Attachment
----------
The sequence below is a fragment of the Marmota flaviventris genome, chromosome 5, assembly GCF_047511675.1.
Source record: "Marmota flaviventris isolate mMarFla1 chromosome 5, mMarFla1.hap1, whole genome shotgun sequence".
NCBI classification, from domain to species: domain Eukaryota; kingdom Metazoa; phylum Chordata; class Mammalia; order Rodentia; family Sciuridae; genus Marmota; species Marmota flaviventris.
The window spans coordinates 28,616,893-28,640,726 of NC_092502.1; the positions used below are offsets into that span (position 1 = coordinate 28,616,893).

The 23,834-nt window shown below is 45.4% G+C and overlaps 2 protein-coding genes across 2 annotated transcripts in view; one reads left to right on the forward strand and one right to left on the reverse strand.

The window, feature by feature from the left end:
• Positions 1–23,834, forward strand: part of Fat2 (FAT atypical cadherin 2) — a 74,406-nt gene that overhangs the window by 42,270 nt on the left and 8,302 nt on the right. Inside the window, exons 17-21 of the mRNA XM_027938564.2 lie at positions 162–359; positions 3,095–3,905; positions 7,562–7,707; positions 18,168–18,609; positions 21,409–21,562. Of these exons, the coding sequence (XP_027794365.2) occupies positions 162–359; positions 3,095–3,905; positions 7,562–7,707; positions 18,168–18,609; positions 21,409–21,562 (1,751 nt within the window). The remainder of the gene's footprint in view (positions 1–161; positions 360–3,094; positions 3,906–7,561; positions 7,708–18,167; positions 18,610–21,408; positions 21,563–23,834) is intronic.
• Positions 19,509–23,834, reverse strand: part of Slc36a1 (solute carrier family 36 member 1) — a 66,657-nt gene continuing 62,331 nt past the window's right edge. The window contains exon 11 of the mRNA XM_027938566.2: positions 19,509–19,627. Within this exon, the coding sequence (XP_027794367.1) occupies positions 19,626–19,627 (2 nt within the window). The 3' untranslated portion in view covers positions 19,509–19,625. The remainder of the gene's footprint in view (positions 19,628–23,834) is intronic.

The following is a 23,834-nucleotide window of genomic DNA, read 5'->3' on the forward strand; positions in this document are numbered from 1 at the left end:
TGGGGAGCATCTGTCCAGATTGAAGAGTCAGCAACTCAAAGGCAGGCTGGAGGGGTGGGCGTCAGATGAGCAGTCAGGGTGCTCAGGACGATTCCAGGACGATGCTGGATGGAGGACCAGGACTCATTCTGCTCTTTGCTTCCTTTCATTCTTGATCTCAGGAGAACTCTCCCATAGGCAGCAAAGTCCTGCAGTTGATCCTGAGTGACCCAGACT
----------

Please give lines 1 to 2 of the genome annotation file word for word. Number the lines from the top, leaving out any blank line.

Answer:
The sequence below is a fragment of the Marmota flaviventris genome, chromosome 5, assembly GCF_047511675.1.
Source record: "Marmota flaviventris isolate mMarFla1 chromosome 5, mMarFla1.hap1, whole genome shotgun sequence".